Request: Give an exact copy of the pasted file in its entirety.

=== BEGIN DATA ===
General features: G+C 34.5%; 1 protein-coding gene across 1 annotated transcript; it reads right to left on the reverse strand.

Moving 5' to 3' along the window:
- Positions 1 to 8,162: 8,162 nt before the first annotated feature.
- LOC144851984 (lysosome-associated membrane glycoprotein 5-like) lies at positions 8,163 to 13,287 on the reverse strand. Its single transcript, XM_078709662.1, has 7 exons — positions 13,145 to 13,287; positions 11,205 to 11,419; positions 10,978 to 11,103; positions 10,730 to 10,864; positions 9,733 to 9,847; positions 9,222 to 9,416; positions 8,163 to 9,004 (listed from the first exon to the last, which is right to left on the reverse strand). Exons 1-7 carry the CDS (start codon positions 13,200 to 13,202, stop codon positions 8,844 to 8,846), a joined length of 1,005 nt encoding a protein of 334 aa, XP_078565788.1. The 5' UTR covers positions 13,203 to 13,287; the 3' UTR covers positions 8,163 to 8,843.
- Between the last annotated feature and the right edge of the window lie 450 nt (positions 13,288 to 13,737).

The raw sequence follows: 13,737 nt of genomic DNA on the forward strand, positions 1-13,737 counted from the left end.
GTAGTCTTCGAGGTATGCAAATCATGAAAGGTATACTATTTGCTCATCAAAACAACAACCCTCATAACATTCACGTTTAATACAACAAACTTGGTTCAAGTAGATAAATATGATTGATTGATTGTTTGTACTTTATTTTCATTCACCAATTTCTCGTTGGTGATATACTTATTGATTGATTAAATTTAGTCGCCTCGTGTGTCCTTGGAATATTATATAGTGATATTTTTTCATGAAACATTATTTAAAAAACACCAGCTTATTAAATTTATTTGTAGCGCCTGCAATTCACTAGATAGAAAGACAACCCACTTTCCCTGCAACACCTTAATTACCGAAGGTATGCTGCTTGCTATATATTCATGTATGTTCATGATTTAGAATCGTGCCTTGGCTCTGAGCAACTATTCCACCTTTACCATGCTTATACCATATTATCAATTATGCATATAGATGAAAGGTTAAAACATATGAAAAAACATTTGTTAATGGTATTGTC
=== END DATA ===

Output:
General features: G+C 34.5%; 1 protein-coding gene across 1 annotated transcript; it reads right to left on the reverse strand.

Moving 5' to 3' along the window:
- Positions 1 to 8,162: 8,162 nt before the first annotated feature.
- LOC144851984 (lysosome-associated membrane glycoprotein 5-like) lies at positions 8,163 to 13,287 on the reverse strand. Its single transcript, XM_078709662.1, has 7 exons — positions 13,145 to 13,287; positions 11,205 to 11,419; positions 10,978 to 11,103; positions 10,730 to 10,864; positions 9,733 to 9,847; positions 9,222 to 9,416; positions 8,163 to 9,004 (listed from the first exon to the last, which is right to left on the reverse strand). Exons 1-7 carry the CDS (start codon positions 13,200 to 13,202, stop codon positions 8,844 to 8,846), a joined length of 1,005 nt encoding a protein of 334 aa, XP_078565788.1. The 5' UTR covers positions 13,203 to 13,287; the 3' UTR covers positions 8,163 to 8,843.
- Between the last annotated feature and the right edge of the window lie 450 nt (positions 13,288 to 13,737).

The raw sequence follows: 13,737 nt of genomic DNA on the forward strand, positions 1-13,737 counted from the left end.
GTAGTCTTCGAGGTATGCAAATCATGAAAGGTATACTATTTGCTCATCAAAACAACAACCCTCATAACATTCACGTTTAATACAACAAACTTGGTTCAAGTAGATAAATATGATTGATTGATTGTTTGTACTTTATTTTCATTCACCAATTTCTCGTTGGTGATATACTTATTGATTGATTAAATTTAGTCGCCTCGTGTGTCCTTGGAATATTATATAGTGATATTTTTTCATGAAACATTATTTAAAAAACACCAGCTTATTAAATTTATTTGTAGCGCCTGCAATTCACTAGATAGAAAGACAACCCACTTTCCCTGCAACACCTTAATTACCGAAGGTATGCTGCTTGCTATATATTCATGTATGTTCATGATTTAGAATCGTGCCTTGGCTCTGAGCAACTATTCCACCTTTACCATGCTTATACCATATTATCAATTATGCATATAGATGAAAGGTTAAAACATATGAAAAAACATTTGTTAATGGTATTGTC